Capturing the handshake
To crack WPA key, firstly we will capture the handshake. Using the airodump-ng, we will capture the handshake, in the same way, that we used it with WEP-encryption networks. Use the following command to capture all the network around us:
Now we will run airodump-ng against the javaTpoint network with a --bssid as 74:DA:DA:DB:F7:67. We will include the --channel, number 11, then we add --write to store all of the packets that we capture into a file which is wpa_handshake, and then we include the wireless card in monitor mode which is wlan0. The command is as follows:
Once we launch this command, we will have our WPA encrypted network, and we will have the clients connected to the network.
We can capture the handshake in two ways. First, we can just sit down and wait for a device to connect to the network. Once a device is connected then we can capture the handshake. Second, we can use deauthentication attack which we learned in the previous section, in Pre-connection attacks section.
In a deauthentication attack, we can disconnect any device form a network that is within our Wi-Fi range. If we apply this attack for a very short period of time, we can disconnect a device form the network for a second, the device will try to connect to the network automatically, and even the person using the device will not notice that the device is disconnected or reconnected. Then we will be able to capture the handshake packets. The handshake gets sent every time a device connects to a target network.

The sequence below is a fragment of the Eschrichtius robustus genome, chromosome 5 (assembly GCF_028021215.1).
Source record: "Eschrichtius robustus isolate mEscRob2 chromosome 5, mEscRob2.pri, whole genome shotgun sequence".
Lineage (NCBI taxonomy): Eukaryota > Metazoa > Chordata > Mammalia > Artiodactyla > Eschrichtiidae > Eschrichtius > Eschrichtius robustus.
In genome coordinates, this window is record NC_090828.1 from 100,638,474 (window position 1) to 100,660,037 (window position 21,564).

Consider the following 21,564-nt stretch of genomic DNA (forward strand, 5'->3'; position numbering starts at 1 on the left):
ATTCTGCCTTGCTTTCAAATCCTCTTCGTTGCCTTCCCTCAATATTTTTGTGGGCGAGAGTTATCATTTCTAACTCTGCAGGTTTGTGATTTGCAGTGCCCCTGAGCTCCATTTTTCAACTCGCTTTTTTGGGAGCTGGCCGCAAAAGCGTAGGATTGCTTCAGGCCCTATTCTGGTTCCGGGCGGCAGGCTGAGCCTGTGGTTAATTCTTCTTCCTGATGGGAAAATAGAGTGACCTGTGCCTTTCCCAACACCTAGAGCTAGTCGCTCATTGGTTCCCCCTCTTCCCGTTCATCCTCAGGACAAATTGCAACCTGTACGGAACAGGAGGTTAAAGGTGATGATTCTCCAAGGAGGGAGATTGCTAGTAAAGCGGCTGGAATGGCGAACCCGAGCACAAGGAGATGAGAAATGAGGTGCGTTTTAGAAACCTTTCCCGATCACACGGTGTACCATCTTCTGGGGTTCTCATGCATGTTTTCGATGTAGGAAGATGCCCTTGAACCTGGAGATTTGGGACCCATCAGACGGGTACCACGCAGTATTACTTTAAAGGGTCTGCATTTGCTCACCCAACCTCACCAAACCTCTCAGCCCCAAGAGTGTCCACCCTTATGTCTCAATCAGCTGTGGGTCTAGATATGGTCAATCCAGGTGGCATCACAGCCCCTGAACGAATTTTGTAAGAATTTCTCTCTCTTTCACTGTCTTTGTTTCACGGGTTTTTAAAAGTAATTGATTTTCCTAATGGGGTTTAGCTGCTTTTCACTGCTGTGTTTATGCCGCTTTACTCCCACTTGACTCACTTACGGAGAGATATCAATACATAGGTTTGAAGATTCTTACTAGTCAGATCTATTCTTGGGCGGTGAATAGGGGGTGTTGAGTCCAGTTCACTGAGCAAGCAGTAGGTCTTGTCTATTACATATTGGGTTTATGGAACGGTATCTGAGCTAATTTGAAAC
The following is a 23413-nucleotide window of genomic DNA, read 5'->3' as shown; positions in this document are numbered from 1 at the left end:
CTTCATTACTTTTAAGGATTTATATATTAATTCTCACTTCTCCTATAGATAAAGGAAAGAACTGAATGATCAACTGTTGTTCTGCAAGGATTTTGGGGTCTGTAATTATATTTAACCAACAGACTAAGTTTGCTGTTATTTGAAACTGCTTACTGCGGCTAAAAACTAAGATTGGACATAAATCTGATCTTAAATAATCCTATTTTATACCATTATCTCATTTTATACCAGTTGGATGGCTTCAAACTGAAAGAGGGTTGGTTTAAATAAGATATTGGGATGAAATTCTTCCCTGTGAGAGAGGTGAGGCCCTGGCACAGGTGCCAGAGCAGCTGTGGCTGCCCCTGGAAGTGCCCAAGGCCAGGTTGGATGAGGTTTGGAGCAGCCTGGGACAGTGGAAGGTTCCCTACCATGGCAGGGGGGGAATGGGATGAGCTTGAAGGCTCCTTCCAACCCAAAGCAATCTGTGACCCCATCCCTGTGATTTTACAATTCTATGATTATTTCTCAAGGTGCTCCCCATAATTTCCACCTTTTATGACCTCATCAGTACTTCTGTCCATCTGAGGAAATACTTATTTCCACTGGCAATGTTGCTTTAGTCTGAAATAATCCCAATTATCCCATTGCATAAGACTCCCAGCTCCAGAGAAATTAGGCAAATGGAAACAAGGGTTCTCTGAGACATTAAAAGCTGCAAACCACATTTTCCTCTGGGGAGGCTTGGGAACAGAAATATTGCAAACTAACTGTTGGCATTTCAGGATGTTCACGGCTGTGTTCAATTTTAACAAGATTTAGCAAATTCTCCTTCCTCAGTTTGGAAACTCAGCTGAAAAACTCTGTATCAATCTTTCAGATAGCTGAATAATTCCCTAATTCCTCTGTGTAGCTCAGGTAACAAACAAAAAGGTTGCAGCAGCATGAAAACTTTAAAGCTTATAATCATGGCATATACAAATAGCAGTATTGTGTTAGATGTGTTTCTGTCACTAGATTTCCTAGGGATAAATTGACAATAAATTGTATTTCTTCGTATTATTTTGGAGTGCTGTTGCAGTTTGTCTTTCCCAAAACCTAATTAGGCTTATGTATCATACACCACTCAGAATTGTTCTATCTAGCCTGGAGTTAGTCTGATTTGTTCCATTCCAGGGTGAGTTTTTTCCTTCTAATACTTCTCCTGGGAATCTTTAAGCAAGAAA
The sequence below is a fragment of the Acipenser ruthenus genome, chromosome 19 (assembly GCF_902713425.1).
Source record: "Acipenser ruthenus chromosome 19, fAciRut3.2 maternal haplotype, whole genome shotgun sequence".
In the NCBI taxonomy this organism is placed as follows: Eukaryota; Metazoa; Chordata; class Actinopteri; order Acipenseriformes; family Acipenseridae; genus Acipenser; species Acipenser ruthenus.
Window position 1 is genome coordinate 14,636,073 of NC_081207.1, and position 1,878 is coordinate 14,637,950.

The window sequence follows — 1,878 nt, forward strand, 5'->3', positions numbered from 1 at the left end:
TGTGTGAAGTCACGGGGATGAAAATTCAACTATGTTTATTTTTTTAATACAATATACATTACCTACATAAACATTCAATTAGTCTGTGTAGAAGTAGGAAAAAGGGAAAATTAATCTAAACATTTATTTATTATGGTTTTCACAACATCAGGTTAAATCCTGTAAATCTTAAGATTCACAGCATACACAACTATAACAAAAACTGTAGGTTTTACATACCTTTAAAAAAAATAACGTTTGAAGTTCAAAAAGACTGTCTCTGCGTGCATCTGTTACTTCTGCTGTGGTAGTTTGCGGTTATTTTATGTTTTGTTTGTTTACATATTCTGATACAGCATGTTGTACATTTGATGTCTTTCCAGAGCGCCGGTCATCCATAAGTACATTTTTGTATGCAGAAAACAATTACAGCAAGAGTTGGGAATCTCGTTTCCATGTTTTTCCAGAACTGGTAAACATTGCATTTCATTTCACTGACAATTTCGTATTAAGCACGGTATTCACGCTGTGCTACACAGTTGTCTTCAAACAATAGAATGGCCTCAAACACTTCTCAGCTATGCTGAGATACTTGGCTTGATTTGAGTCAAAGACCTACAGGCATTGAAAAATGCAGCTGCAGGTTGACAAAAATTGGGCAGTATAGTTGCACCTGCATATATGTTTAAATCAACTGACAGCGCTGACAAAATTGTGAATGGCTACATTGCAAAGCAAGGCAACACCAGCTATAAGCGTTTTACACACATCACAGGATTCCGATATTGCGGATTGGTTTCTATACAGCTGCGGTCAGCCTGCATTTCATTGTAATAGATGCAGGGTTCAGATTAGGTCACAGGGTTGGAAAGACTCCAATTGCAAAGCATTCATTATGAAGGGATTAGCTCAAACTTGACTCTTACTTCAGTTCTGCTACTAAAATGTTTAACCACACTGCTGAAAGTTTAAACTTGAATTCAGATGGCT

Now using the aireplay-ng, we're just going to run a basic authentication attack. We use aireplay-ng --deauth, the name of the attack, and 4 authentication packets to the AP, and disconnect the device from it. Then we're going to put -a, to specify the MAC address of the target AP, and -c, to specify the client MAC address that we want to disconnect. Then we're going to put the name of the WIFI card, which is wlan0. The command is as follows:
In the following screenshot, we can see that we captured the WPA handshake, and our target device didn't even change, nor was it disconnected:
We were disconnected for a very short period of time that's why we didn't get any message about being disconnected that's why even the person using the device didn't notice, and we were able to capture the handshake. To determine the WPA Key, we can use a wordlist and run it against the handshake.